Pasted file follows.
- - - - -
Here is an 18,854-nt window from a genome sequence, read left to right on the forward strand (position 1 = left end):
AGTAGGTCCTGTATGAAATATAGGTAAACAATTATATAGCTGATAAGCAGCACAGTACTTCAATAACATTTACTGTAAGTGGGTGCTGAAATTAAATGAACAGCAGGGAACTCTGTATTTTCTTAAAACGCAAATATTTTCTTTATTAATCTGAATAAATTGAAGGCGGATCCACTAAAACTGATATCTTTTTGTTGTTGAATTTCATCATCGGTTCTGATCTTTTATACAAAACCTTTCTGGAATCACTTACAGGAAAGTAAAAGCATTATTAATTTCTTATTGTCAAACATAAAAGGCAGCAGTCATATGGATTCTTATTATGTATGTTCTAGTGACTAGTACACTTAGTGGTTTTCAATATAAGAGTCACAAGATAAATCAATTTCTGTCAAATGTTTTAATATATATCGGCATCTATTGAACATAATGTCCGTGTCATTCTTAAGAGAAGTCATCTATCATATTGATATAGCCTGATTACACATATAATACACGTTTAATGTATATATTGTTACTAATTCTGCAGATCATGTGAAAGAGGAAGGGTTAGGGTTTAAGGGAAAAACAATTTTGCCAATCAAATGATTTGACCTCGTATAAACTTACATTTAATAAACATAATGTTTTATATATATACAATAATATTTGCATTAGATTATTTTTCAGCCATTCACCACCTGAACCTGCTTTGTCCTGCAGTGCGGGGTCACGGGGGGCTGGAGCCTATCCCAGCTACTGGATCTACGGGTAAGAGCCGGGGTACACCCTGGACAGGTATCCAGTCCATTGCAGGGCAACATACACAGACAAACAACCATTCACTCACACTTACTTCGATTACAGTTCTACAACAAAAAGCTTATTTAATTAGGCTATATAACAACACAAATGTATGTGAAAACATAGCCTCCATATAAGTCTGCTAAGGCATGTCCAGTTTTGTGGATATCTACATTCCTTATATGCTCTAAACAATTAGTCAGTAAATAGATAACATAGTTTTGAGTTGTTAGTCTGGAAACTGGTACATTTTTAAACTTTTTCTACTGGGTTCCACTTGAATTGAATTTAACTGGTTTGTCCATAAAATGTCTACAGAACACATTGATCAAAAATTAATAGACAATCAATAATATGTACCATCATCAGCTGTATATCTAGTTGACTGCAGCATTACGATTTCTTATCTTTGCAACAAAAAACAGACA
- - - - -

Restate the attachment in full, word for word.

Here is an 18,854-nt window from a genome sequence, read left to right on the forward strand (position 1 = left end):
AGTAGGTCCTGTATGAAATATAGGTAAACAATTATATAGCTGATAAGCAGCACAGTACTTCAATAACATTTACTGTAAGTGGGTGCTGAAATTAAATGAACAGCAGGGAACTCTGTATTTTCTTAAAACGCAAATATTTTCTTTATTAATCTGAATAAATTGAAGGCGGATCCACTAAAACTGATATCTTTTTGTTGTTGAATTTCATCATCGGTTCTGATCTTTTATACAAAACCTTTCTGGAATCACTTACAGGAAAGTAAAAGCATTATTAATTTCTTATTGTCAAACATAAAAGGCAGCAGTCATATGGATTCTTATTATGTATGTTCTAGTGACTAGTACACTTAGTGGTTTTCAATATAAGAGTCACAAGATAAATCAATTTCTGTCAAATGTTTTAATATATATCGGCATCTATTGAACATAATGTCCGTGTCATTCTTAAGAGAAGTCATCTATCATATTGATATAGCCTGATTACACATATAATACACGTTTAATGTATATATTGTTACTAATTCTGCAGATCATGTGAAAGAGGAAGGGTTAGGGTTTAAGGGAAAAACAATTTTGCCAATCAAATGATTTGACCTCGTATAAACTTACATTTAATAAACATAATGTTTTATATATATACAATAATATTTGCATTAGATTATTTTTCAGCCATTCACCACCTGAACCTGCTTTGTCCTGCAGTGCGGGGTCACGGGGGGCTGGAGCCTATCCCAGCTACTGGATCTACGGGTAAGAGCCGGGGTACACCCTGGACAGGTATCCAGTCCATTGCAGGGCAACATACACAGACAAACAACCATTCACTCACACTTACTTCGATTACAGTTCTACAACAAAAAGCTTATTTAATTAGGCTATATAACAACACAAATGTATGTGAAAACATAGCCTCCATATAAGTCTGCTAAGGCATGTCCAGTTTTGTGGATATCTACATTCCTTATATGCTCTAAACAATTAGTCAGTAAATAGATAACATAGTTTTGAGTTGTTAGTCTGGAAACTGGTACATTTTTAAACTTTTTCTACTGGGTTCCACTTGAATTGAATTTAACTGGTTTGTCCATAAAATGTCTACAGAACACATTGATCAAAAATTAATAGACAATCAATAATATGTACCATCATCAGCTGTATATCTAGTTGACTGCAGCATTACGATTTCTTATCTTTGCAACAAAAAACAGACA